Colin Black, EIT, LEED AP, mechanical staff engineer with CUH2A Architecture Engineering Planning, said, "Electronic redlining is great for general comments. But for senior engineers who don't even know 2D AutoCAD, [they think] it's useless because it would be faster to draw their lines by hand and then scan it to make it electronic.
"The real power of Design Review comes in the ability to review, not mark up. For big projects, with over 200 sheets, some files take a few minutes to open, and if you just want to check something on it, it's much faster to open the set in Design Review. Design Review is also really great for group review sessions. By projecting the set on a wall, a whole team of people can review it. Only four or so people can comfortably review a single printed set of drawings."
Until recently, you could not create PDF files from AutoCAD without third-party software. AutoCAD 2007 and 2008 are now equipped to turn DWG into DWF. CAD managers have to wrestle with third-party PDF-creator applications for earlier versions of AutoCAD. If you've been waiting for a good reason to upgrade your AutoCAD, this may be it.
The need to purchase enough licenses to keep the team productive in creating PDF files can create a battle with management personnel, who think they are saving money by buying only one. "Just install it on the shared computer so everyone can use it," is their rationale.
Saving money by not purchasing enough licenses for this situation is like jumping over dollars to save pennies. Who the heck wants to go to the shared office computer to send out a few PDF files? Not to mention the hassle of logging into a computer for the first time and dealing with users who think the only way to open a program is with a desktop icon. They have to get someone from IT to show them how to find and use the tool. Then you have to set up the correct AutoCAD profile so the user can operate within the office environment.
Everyone in CAD production who is expected to print drawings in AutoCAD should have the ability to create PDF files of any size. They will be asked to create PDF files of their project at the last minute. The cheap, free and easy PDF writers out there fall short when it comes to printing 24"X36" and 30"X42" size drawings. You need to invest in a good application such as one of the choices listed below.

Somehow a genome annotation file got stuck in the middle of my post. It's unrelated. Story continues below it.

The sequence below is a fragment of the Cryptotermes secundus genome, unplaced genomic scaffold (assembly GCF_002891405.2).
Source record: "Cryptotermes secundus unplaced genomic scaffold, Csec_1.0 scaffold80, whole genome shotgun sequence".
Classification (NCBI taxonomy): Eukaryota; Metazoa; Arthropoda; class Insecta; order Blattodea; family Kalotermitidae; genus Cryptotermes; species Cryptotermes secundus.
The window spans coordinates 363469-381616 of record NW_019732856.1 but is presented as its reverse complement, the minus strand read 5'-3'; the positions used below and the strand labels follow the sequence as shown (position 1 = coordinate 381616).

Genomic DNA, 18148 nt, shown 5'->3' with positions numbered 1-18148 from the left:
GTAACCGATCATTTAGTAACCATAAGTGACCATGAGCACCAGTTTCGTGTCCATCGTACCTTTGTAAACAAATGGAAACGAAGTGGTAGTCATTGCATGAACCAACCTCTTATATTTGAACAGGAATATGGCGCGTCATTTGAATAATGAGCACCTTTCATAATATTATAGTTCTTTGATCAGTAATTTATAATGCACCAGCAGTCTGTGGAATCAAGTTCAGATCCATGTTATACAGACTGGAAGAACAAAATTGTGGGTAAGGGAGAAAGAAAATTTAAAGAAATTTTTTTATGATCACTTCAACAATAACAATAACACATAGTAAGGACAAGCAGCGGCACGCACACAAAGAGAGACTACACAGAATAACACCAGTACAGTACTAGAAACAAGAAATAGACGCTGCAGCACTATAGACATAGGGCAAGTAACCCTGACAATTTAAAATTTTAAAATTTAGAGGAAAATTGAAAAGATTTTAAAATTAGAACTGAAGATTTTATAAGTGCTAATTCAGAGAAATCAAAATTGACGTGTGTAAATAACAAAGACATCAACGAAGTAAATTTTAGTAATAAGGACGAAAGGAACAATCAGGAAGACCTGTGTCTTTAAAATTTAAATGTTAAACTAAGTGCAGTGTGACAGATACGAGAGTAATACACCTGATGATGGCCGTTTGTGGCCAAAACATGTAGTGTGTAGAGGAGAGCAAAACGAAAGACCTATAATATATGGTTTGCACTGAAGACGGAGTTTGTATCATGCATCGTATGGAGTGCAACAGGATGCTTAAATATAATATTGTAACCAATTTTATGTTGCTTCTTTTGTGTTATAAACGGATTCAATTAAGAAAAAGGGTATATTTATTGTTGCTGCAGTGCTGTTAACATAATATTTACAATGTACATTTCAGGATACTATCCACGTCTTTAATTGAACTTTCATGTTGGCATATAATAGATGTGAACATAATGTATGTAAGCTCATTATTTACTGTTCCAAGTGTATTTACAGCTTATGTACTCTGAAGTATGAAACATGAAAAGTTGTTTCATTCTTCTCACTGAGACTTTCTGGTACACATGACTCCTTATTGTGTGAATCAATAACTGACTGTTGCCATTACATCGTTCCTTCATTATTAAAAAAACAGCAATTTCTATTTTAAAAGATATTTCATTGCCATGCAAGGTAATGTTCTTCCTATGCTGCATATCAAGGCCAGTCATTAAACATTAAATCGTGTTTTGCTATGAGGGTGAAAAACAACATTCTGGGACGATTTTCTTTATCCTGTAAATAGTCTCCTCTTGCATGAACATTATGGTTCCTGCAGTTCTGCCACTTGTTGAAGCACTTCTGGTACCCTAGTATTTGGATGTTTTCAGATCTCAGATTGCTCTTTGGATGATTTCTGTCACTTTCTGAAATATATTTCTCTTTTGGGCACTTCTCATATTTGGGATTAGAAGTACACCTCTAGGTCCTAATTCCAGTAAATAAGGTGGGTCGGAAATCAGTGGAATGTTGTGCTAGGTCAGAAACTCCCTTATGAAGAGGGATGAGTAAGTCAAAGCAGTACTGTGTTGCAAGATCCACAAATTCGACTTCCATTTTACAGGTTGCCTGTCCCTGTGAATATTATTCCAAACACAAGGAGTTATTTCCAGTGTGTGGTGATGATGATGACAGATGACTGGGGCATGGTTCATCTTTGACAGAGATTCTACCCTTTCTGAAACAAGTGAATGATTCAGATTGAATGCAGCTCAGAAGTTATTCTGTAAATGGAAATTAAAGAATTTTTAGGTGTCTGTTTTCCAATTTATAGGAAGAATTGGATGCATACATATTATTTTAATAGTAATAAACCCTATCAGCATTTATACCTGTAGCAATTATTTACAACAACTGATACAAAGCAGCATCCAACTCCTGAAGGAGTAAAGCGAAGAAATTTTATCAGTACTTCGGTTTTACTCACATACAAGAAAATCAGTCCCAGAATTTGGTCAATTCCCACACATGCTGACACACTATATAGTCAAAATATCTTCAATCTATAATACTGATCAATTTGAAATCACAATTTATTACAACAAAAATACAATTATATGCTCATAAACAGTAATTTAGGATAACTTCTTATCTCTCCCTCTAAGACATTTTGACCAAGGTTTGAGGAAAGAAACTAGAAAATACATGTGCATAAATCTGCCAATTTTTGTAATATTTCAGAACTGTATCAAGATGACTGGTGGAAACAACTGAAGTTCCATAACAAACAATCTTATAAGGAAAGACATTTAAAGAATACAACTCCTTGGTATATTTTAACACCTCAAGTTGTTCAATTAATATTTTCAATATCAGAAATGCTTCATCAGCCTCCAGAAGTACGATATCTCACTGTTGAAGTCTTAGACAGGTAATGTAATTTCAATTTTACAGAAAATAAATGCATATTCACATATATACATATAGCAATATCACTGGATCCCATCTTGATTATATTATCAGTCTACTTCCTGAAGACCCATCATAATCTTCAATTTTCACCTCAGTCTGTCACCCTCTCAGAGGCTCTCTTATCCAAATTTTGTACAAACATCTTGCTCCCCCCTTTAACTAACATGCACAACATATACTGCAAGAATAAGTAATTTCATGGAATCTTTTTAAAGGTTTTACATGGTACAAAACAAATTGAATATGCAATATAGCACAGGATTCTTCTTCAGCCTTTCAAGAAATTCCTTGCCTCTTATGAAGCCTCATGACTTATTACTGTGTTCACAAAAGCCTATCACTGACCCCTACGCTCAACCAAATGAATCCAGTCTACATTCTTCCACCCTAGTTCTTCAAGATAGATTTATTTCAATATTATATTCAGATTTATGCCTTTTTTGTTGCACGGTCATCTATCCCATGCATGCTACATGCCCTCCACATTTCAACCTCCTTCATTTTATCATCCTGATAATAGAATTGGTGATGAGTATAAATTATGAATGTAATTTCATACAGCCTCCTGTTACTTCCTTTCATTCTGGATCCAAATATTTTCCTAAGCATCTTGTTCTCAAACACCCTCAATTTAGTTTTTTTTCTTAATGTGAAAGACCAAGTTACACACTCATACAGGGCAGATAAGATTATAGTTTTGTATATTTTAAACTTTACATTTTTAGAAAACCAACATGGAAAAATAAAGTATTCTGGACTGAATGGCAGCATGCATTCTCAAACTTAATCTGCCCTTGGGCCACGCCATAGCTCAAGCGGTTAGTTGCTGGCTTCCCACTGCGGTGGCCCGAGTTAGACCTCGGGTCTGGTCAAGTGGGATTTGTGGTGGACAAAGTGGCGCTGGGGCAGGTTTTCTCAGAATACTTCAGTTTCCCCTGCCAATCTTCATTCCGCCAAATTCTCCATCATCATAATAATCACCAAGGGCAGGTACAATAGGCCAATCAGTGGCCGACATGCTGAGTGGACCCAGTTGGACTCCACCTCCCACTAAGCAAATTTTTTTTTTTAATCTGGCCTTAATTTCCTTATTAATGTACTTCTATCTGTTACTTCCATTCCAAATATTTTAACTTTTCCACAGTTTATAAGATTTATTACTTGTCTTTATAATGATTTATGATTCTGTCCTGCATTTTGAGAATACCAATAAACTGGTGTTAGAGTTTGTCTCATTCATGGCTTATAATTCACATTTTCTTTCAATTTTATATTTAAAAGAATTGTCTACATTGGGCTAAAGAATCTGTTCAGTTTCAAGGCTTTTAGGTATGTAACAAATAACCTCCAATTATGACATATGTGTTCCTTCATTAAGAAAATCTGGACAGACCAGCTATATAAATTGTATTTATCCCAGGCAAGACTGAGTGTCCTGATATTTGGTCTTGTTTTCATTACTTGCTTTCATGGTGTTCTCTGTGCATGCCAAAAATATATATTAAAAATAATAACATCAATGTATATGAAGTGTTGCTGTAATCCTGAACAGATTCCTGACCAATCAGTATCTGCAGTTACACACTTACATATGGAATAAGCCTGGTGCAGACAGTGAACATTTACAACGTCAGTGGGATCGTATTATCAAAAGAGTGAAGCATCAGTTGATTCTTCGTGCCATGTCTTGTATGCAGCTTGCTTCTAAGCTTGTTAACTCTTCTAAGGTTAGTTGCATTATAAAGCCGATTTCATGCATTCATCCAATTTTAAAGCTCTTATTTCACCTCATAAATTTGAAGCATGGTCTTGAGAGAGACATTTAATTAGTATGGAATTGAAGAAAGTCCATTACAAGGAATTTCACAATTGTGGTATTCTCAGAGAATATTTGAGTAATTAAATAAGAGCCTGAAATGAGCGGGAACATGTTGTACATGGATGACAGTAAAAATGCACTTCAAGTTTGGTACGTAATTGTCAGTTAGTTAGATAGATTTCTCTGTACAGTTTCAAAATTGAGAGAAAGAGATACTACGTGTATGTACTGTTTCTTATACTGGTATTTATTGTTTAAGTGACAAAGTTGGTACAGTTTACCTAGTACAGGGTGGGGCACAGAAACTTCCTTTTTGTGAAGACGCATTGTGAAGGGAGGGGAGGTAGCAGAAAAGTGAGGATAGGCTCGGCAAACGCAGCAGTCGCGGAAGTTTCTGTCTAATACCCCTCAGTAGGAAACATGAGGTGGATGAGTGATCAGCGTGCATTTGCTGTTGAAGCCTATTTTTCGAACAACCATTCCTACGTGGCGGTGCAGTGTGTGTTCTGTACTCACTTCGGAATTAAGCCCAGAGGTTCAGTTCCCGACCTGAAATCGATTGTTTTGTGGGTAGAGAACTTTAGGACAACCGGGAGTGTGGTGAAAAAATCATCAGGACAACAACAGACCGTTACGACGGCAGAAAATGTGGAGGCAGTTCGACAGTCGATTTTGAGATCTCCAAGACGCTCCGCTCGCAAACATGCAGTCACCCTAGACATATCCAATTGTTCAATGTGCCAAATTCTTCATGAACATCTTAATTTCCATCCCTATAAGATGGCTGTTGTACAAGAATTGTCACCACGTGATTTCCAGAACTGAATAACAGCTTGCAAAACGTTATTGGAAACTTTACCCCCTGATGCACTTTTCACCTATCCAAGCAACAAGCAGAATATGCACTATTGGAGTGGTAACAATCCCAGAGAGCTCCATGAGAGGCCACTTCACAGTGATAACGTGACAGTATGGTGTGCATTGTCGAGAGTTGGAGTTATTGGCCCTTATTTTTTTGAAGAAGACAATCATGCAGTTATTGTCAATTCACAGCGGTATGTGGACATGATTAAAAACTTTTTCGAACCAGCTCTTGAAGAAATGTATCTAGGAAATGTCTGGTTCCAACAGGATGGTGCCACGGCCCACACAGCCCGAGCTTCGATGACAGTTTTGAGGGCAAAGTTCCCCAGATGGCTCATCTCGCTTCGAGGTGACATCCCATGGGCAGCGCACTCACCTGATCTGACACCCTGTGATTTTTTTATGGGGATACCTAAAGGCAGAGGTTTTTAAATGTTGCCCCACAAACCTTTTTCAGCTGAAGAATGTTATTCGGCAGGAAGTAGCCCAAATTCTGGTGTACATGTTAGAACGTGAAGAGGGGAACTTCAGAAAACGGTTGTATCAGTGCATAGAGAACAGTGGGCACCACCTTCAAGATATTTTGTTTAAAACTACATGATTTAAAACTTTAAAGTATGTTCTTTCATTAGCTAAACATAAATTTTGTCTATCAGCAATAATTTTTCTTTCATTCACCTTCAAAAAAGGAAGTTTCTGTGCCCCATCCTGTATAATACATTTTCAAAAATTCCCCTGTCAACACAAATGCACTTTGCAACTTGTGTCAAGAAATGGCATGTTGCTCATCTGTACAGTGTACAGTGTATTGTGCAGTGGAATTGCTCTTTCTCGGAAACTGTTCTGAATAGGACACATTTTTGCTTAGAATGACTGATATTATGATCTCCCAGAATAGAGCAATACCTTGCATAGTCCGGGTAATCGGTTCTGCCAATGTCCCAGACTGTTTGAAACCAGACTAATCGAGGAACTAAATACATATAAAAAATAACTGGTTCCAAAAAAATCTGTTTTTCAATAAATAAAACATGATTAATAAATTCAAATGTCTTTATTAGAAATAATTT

Lost in Translation
There is, however, one cause for concern. The more we rely on computers to do redlines, the farther removed we get from the printed product. The young architects and engineers I see coming out of school today seem to have less respect for the printed construction document. They don't have a good foundation in manual drafting, compared to us older folks. Every firm needs to have a member who enforces good graphics standards and consistency in the drawing set.
James F. Riley, AIA, LEED AP, principal with CUH2A Architecture Engineering Planning, when asked about using electronic redlining said, "I still rely on hard-copy and ink pens. I find this more satisfying because I can see more about the relationships between sheets in the set. Also, the whole WYSIWYG thing does not apply. We frequently see things [on the computer] that somehow do not print."
Below are listed a few select redline/review packages. The first three offer server-based solutions. The server-based approach makes the most sense to me for medium to large offices. It gives everyone access to the software from their own computers and licensing is easier.
Other view/markup applications:
CADwizz MaxxV3 -- the name is so cool I had to include it
View Companion -- inexpensive and great for converting to other graphic file formats
View Cafe -- notable mention.
If you have any opinions on these programs or others, please send me an e-mail and tell me all about it. My list includes the programs I have actually used and programs that look good from the outside. I would love to get some feedback while I look at these programs in more detail. Next month I will share what I have learned. Have fun.
About the Author: Scott MacKenzie
Autodesk Technical Evangelist Lynn Allen guides you through a different AutoCAD feature in every edition of her popular "Circles and Lines" tutorial series. For even more AutoCAD how-to, check out Lynn's quick tips in the Cadalyst Video Gallery. Subscribe to Cadalyst's free Tips & Tools Weekly e-newsletter and we'll notify you every time a new video tip is published. All exclusively from Cadalyst!